It’s funny how sayings take on different meanings as we age, isn’t it? Several years ago, when someone would tell me “Don’t get old,” I’d laugh and say that the alternative isn’t too good. Recently, I’ve been thinking about that phrase and realized that I pretty much cringe when people say this. So, why has that particular phrase changed for me now? Well, here’s the thing, I used to believe that we could prevent old age by exercising, eating right, meditating, etc. But now that I have experienced some “aging” myself, I know differently. What I know now is that our bodies age. They wear out. And, while this is not what I had pictured, nor is it what advertising wants us to believe, I am grateful for my career as a health coach. I’m grateful because I know that this doesn’t mean that we have to become decrepit, or that we can no longer do the things we love to do, like kayaking, hiking, and Pilates. What is DOES mean, is that we might have to take a new vitamin, or make a change to our exercise program, or maybe eat a bit more fiber. Here’s the catalyst that pushed me to a better understanding.
Back in October, I got what I thought was a stomach bug. BUT, it didn’t go away. In fact, I got worse. I would have a few good days and think that I was getting better, and then BAM! Sick as a dog again. I thought maybe I wasn’t eating enough greens, so I made an effort to eat tons more and that didn’t help. I tried everything that I could think of, but I spent my Thanksgiving lying on pillows on my bathroom floor sick as a dog, I got dressed long enough to drive down to the local country store and pick up an over the counter laxative, which made me sicker. That’s when I decided enough was enough and made an appointment with my doctor. My doc knows that I have a great mind body connection. I’m also fortunate to have a doc who will spend more than 15 minutes with you when it’s necessary. She ordered some tests, and even ordered a test for heavy metals because I asked for it. She did question why I was asking, but when I explained that I have been drinking well water for most of my life, which can be high in heavy metals; and that for 8 years, I lived in an area where there was a high amount of arsenic in the water, she had the test done. She gave me a referral to a gastroenterologist and recommended a plant supplement called psyllium. Psyllium is high in fiber, and after not getting the results I wanted from adding prune juice, tons of kale, etc., I hesitated on the psyllium.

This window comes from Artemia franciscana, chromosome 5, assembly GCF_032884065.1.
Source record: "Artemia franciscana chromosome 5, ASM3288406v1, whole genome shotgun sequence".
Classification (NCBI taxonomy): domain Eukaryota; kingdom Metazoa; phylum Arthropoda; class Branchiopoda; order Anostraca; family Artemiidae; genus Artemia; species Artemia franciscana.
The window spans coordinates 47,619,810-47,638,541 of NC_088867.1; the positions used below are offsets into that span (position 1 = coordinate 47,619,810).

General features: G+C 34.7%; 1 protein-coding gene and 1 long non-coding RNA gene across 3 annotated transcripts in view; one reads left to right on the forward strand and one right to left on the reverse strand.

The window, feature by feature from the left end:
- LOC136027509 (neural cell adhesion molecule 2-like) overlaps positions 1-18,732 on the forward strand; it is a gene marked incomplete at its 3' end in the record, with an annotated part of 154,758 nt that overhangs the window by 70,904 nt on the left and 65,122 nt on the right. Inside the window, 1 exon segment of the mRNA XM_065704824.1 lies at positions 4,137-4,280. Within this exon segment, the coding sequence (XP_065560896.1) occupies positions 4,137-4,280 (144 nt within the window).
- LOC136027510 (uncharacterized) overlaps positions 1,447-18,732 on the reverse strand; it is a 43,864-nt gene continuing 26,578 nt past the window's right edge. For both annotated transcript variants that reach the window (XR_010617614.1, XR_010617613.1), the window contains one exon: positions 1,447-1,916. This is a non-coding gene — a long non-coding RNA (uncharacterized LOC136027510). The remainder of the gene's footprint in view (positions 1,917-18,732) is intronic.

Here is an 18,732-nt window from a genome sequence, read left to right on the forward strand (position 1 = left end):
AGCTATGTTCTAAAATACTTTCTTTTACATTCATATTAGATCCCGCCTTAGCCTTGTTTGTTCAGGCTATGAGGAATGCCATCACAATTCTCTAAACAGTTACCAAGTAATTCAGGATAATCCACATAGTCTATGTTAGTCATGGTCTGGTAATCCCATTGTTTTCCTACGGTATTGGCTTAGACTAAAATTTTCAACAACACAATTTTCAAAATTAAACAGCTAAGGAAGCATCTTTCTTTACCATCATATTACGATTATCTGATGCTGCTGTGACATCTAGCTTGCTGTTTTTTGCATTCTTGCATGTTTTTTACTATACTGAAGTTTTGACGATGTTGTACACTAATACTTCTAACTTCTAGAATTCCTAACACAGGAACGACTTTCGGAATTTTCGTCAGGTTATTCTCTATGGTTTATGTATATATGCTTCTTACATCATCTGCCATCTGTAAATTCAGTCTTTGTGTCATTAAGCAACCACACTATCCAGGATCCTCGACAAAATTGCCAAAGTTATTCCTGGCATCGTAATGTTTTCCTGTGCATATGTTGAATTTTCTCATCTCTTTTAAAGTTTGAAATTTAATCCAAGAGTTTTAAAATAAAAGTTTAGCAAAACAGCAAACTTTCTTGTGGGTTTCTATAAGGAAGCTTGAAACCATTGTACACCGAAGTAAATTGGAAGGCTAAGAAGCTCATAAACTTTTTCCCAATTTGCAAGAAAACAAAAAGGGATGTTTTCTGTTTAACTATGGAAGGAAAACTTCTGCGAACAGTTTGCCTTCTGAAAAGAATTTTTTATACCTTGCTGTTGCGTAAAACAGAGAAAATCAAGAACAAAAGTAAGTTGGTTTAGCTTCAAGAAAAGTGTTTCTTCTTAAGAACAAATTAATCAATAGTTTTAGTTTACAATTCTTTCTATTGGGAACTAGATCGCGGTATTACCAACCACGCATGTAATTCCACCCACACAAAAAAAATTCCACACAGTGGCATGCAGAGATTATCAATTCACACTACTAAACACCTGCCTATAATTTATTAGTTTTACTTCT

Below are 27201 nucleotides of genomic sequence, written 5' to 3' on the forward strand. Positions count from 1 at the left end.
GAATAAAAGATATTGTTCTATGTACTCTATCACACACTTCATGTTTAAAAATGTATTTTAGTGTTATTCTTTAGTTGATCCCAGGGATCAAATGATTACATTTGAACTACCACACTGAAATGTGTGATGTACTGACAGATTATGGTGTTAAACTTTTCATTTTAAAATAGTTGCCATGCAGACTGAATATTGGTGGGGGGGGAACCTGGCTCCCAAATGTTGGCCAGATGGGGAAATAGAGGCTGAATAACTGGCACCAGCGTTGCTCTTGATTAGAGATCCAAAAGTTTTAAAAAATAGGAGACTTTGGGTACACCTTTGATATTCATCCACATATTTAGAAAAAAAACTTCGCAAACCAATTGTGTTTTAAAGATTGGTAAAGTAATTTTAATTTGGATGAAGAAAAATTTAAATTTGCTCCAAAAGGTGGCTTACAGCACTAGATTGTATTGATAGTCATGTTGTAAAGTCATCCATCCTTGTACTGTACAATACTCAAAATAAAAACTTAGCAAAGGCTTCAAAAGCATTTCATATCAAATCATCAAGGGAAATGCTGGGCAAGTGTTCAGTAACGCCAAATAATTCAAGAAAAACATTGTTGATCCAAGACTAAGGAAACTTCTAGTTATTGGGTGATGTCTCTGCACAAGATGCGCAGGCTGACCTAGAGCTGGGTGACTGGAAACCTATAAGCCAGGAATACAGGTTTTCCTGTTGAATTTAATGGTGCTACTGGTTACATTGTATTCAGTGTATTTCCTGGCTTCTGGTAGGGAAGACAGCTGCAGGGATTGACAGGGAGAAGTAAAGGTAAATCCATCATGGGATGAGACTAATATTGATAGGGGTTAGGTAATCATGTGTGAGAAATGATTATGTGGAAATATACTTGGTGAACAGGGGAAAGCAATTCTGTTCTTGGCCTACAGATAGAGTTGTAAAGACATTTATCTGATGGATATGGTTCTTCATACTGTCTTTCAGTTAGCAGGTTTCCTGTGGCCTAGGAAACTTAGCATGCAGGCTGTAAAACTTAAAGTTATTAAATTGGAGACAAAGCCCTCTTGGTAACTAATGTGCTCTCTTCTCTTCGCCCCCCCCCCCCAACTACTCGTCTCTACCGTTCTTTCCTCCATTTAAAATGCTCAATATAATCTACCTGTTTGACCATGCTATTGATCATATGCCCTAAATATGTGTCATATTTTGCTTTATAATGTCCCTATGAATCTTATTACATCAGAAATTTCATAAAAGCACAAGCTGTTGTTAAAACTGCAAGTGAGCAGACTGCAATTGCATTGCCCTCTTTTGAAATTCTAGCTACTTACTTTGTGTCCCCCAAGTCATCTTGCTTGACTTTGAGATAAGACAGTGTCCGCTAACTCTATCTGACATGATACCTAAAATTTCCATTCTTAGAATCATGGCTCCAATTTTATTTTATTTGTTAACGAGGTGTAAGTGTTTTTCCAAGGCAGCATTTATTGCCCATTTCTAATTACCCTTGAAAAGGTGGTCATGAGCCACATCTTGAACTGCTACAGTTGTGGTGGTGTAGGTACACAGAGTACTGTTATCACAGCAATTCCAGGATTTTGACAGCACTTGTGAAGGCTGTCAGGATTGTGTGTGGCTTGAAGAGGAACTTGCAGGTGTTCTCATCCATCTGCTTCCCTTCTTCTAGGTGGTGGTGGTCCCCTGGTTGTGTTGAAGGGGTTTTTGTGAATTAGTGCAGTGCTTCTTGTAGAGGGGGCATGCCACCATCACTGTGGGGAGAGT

The next week, when I meet with my gastroenterologist, I brought all the results of those tests with me to discuss with him. He was pleasantly surprised that my primary care doc had ordered all the same tests that he would have ordered. (He told me she was a good doctor!) Basically, he said all the tests were normal, and since I had had a colonoscopy two years prior that was spotless, he didn’t think it necessary to repeat that yet. He gave me a brief, but very good, explanation of how our digested food works its way through the body and what can happen as we age.
Did you know that there are little nerve endings in the small and large intestines that trigger Peristalsis (muscle contractions) which work the food through the digestive system? YUP. Little nerve endings make those contractions move the food through and out. And as we age, those nerve ending can become lazy. Imagine these little buggers getting tired after 66 years! :0 He also recommended psyllium. Psyllium is not only extra fiber, which gives the food something to grab onto, so it can move through easier, but, according to Ayurvedic medicine, it also has the capacity to nourish those little nerve endings. Cool. Psyllium worked well for me: regular pooping and no more pain. 😊
Some of my clients have asked, “Isn’t Metamucil the same as psyllium?” The answer is no. Citrical and Metamucil both contain other ingredients like sugar, color, etc. which your body doesn’t need. Pick up plain old ground psyllium husks with nothing added at your local whole foods or similar store.
As they say, (whoever “they” are), experience is the best teacher. In the last several years I’ve learned that we can do specific exercises to help restore the bone loss that occurs as we age, and that we can take magnesium to help those leg cramps and our heart health, and that Kirtan Kriya meditation can keep our grey matter from wilting away, and the list goes on. And now I’ve learned that psyllium helps us poop better. Too much information? Maybe, but now you know, too! I wonder what my next lesson will be?!
Best of Health,